Rise in polls gives Le Pen hope for presidency

The National Front leader as France’s head of state may not be such a far-fetched idea

Marine Le Pen, president of France? It may sound far-fetched, but a victory by the leader of the extreme right-wing National Front (FN) is a frequent subject of speculation in Paris.

President François Hollande's 24 per cent approval rating is the lowest measured for a French president since the Ipsos barometre was created in 1996. If the socialist Hollande faced Le Pen in the 2017 runoff, some conservatives predict the right would vote massively for Le Pen.

And if Hollande were eliminated in the first round, pitting the former president Nicolas Sarkozy – the favoured candidate of UMP supporters – against Le Pen, the "republican front," whereby establishment parties formed an alliance against FN candidates, is no longer likely to function.

The conservative UMP dropped the “republican front” when Sarkozy, who was still president, declined to instruct voters in the event of a run-off between the FN and socialists (PS). Socialist leaders pay lip service to the moribund “republican front”, but voters don’t always listen. When the FN won a cantonal byelection with 54 per cent of the vote in the southern town of Brignoles last Sunday, Le Pen crowed that “the republican front is dead.”


Disappointed socialist voters are providing a new reservoir for the FN. Last May, 3 per cent of those who voted for Hollande in the first round in 2012 said they would vote FN in next May's European elections. That rose to 11 per cent in a recent opinion poll by the Nouvel Observateur.

A succession of inept UMP and PS governments have convinced French voters that the “parties of government” are all the same. The belief is encouraged by Le Pen, who rails against “the system” and constantly lumps abbreviations into “UMPS”.

Disillusioned voters
Her father wanted to be the nationalist wing of the establishment right, Le Pen says. "He knocked on the door and they slammed it on his fingers." She says she's neither left nor right, which appeals to voters who are disillusioned with both. Le Pen has not been able to shake the "extreme right" label, but it no longer scares voters.

In the Nouvel Observateur's poll, 24 per cent of respondents said they would vote for the FN in next May's European elections; 22 per cent for the UMP; 19 per cent for the PS. Le Pen could well break the psychological barrier of 20 per cent in the first round of the next presidential election.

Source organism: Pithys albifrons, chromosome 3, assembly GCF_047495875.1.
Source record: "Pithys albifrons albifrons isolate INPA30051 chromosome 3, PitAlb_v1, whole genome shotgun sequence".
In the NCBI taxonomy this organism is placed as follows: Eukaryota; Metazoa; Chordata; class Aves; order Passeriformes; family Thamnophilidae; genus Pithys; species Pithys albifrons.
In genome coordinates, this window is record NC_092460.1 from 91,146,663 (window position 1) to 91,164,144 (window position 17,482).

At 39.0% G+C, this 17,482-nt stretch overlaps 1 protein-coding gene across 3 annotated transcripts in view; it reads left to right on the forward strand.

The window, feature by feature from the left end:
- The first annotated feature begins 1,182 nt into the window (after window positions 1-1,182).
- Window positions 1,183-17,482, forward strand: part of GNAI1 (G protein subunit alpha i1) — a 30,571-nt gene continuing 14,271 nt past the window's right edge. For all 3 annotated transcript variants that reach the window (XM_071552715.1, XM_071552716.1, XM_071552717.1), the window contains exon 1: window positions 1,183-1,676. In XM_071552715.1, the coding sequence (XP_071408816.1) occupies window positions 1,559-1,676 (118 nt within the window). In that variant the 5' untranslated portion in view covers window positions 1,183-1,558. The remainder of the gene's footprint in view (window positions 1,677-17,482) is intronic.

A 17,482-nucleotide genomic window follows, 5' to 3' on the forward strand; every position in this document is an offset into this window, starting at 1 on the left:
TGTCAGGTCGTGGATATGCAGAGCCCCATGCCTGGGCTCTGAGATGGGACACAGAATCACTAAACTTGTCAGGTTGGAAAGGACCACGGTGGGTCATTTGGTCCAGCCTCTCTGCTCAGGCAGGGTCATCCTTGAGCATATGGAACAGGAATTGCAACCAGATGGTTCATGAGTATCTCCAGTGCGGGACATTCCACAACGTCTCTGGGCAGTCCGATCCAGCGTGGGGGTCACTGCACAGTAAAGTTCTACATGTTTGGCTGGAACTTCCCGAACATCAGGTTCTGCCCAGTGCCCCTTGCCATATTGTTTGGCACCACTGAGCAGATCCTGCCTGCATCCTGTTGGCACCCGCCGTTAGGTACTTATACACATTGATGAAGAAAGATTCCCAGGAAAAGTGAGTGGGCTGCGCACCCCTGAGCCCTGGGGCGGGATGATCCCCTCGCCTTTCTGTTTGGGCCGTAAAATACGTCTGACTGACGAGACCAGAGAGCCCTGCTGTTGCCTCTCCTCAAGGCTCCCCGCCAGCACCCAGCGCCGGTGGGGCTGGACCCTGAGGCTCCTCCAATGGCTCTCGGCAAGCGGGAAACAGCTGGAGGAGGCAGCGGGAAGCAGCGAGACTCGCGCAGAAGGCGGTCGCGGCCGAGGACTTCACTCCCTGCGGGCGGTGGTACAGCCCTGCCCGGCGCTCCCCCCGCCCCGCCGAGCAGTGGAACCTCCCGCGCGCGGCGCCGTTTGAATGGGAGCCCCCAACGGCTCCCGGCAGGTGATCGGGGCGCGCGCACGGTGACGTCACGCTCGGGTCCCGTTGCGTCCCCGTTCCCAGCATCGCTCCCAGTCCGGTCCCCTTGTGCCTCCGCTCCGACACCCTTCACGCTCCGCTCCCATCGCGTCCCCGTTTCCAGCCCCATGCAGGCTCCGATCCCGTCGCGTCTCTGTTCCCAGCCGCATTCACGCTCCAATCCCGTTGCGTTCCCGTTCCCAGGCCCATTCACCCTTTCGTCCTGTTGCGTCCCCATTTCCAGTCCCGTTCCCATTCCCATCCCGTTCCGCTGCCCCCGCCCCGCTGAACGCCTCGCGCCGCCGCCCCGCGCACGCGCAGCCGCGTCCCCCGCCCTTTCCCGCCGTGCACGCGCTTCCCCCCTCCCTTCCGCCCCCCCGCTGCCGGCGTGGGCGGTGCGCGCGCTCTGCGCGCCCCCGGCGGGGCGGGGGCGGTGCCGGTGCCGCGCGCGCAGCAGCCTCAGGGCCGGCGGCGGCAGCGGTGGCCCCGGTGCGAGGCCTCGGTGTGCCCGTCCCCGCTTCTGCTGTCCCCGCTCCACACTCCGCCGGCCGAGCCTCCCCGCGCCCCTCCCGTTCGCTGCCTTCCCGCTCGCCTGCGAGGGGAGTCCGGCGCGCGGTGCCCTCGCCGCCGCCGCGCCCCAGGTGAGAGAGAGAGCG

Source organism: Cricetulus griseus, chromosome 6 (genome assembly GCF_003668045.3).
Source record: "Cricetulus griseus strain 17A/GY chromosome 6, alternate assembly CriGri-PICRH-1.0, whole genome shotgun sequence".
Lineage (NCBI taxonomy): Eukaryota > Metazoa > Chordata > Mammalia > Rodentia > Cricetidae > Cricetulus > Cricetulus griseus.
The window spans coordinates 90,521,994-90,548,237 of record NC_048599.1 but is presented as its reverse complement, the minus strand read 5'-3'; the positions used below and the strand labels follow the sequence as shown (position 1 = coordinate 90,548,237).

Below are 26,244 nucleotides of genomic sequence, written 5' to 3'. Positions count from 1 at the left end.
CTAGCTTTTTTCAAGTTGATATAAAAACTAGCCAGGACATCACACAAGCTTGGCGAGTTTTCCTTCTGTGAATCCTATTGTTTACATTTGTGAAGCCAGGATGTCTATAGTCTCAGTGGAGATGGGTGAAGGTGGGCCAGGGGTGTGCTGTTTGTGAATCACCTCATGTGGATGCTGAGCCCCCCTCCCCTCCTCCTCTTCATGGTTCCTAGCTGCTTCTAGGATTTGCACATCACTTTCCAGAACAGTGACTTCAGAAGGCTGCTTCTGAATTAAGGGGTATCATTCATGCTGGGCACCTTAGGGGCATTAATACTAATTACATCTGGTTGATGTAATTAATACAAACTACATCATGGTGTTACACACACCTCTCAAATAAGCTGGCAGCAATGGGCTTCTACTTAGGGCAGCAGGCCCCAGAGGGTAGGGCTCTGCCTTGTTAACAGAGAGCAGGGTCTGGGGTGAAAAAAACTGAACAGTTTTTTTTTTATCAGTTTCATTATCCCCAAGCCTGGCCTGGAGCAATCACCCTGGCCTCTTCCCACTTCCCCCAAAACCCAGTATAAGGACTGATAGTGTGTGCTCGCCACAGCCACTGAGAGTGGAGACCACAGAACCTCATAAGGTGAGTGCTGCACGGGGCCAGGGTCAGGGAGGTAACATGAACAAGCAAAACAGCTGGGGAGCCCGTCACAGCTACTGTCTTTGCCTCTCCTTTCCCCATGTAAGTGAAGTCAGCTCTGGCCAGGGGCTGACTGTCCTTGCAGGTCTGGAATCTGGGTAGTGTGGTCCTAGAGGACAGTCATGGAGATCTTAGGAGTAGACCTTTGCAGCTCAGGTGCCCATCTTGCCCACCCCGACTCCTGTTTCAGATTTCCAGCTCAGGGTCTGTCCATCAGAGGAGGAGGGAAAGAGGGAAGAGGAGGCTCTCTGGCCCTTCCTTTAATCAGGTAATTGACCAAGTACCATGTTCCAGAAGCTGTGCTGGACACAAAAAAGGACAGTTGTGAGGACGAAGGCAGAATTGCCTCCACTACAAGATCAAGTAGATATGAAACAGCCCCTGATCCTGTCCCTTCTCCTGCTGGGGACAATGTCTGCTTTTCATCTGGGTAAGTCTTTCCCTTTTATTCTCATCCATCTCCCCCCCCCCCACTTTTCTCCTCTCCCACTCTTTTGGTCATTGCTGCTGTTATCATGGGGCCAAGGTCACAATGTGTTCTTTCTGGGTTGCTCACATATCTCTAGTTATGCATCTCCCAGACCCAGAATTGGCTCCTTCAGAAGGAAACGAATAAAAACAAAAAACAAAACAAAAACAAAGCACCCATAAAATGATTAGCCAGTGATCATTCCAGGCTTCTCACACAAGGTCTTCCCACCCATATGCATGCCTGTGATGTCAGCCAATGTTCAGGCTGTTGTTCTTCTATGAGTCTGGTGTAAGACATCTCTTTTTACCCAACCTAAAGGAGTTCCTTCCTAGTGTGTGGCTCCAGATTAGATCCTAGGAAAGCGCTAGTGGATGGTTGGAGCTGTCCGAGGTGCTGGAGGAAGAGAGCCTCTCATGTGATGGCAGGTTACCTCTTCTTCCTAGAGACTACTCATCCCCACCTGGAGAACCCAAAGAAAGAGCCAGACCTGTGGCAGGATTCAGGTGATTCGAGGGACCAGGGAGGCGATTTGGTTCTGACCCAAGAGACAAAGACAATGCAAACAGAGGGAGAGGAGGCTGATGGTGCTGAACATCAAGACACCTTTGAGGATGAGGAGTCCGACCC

When Jean-Marie Le Pen lost to Jacques Chirac in the 2002 run-off, commentators said the FN had peaked at 18 per cent of the vote. Le Pen père fell back to 10.44 per cent in the 2007 election. Political scientists were not sure whether to credit low unemployment then, or Sarkozy's hard line on crime and immigration.

The FN roared back in last year’s presidential election, when Marine Le Pen won 17.9 per cent in the first round – higher than her father’s highest score of 17.8 per cent.

A France Inter radio listener named André called in from northern France this week to say he voted for Hollande last year but would vote FN in next year's elections. "We feel abandoned," said the 60-year-old unemployed worker living on €500 per month. "Madame Le Pen has nothing to do with what her father was... It's not at all the same discourse... I say, 'Why not?' "

Almost as an afterthought, André added: “Monsieur Valls [the interior minister] and Monsieur Ayrault [the prime minister] celebrated the Eid at the grand mosque. We didn’t see them at Notre Dame at Easter.”

Far right advance
The FN thrives on economic crisis, but the populist far right is also advancing in countries with virtually no economic problems, such as Norway and Switzerland. Perceived Islamicisation through immigration may be an equally important cause. "Today, more than one European in two, more than one Frenchman in two, says he is hostile to the presence of Muslims, that he no longer recognises his own country," says the political scientist Roland Cayrol.

In Brignoles, scene of the FN’s latest victory, north African Arabs moved into the old town after it was abandoned by affluent whites. Now locals complain of the prevalence of beards and headscarves.

Unlike her father, Le Pen does not make anti-Semitic remarks. She emphasises the "evils" of immigration and Islam less often than Jean-Marie did. Her top advisor, Florian Philippot, is a graduate of the elite École Nationale d'Administration, and a former aide to the left-wing sovereignist politician Jean-Pierre Chevènement.

Where Jean-Marie was an economic liberal, Marine is social. She promises, for example, to lower the retirement age to 60. But Europe is her greatest bugbear. When she's elected president of France, Le Pen promises, she'll pull out of the euro zone and EU altogether.